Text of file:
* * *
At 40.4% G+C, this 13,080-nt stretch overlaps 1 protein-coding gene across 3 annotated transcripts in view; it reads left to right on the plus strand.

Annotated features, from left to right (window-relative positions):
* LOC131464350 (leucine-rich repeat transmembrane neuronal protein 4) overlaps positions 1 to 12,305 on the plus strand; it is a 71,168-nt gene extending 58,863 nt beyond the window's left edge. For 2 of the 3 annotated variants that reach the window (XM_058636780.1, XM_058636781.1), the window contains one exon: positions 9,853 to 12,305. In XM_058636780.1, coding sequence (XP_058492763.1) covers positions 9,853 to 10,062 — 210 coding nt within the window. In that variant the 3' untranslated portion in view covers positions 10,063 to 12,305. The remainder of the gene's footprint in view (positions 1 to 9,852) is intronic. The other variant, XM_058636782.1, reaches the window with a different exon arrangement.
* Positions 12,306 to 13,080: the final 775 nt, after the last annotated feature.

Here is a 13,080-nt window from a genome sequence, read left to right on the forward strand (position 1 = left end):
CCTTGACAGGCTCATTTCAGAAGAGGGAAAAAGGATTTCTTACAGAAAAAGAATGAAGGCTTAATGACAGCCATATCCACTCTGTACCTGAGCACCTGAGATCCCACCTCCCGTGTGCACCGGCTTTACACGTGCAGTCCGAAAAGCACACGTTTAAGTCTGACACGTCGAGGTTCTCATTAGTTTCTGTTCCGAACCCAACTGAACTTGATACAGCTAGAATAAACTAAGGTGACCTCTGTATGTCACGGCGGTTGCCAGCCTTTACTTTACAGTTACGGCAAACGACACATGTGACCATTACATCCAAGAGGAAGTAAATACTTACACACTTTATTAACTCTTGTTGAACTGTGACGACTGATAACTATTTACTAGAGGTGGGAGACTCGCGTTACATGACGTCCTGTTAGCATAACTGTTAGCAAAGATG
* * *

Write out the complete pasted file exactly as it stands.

At 40.4% G+C, this 13,080-nt stretch overlaps 1 protein-coding gene across 3 annotated transcripts in view; it reads left to right on the plus strand.

Annotated features, from left to right (window-relative positions):
* LOC131464350 (leucine-rich repeat transmembrane neuronal protein 4) overlaps positions 1 to 12,305 on the plus strand; it is a 71,168-nt gene extending 58,863 nt beyond the window's left edge. For 2 of the 3 annotated variants that reach the window (XM_058636780.1, XM_058636781.1), the window contains one exon: positions 9,853 to 12,305. In XM_058636780.1, coding sequence (XP_058492763.1) covers positions 9,853 to 10,062 — 210 coding nt within the window. In that variant the 3' untranslated portion in view covers positions 10,063 to 12,305. The remainder of the gene's footprint in view (positions 1 to 9,852) is intronic. The other variant, XM_058636782.1, reaches the window with a different exon arrangement.
* Positions 12,306 to 13,080: the final 775 nt, after the last annotated feature.

Here is a 13,080-nt window from a genome sequence, read left to right on the forward strand (position 1 = left end):
CCTTGACAGGCTCATTTCAGAAGAGGGAAAAAGGATTTCTTACAGAAAAAGAATGAAGGCTTAATGACAGCCATATCCACTCTGTACCTGAGCACCTGAGATCCCACCTCCCGTGTGCACCGGCTTTACACGTGCAGTCCGAAAAGCACACGTTTAAGTCTGACACGTCGAGGTTCTCATTAGTTTCTGTTCCGAACCCAACTGAACTTGATACAGCTAGAATAAACTAAGGTGACCTCTGTATGTCACGGCGGTTGCCAGCCTTTACTTTACAGTTACGGCAAACGACACATGTGACCATTACATCCAAGAGGAAGTAAATACTTACACACTTTATTAACTCTTGTTGAACTGTGACGACTGATAACTATTTACTAGAGGTGGGAGACTCGCGTTACATGACGTCCTGTTAGCATAACTGTTAGCAAAGATG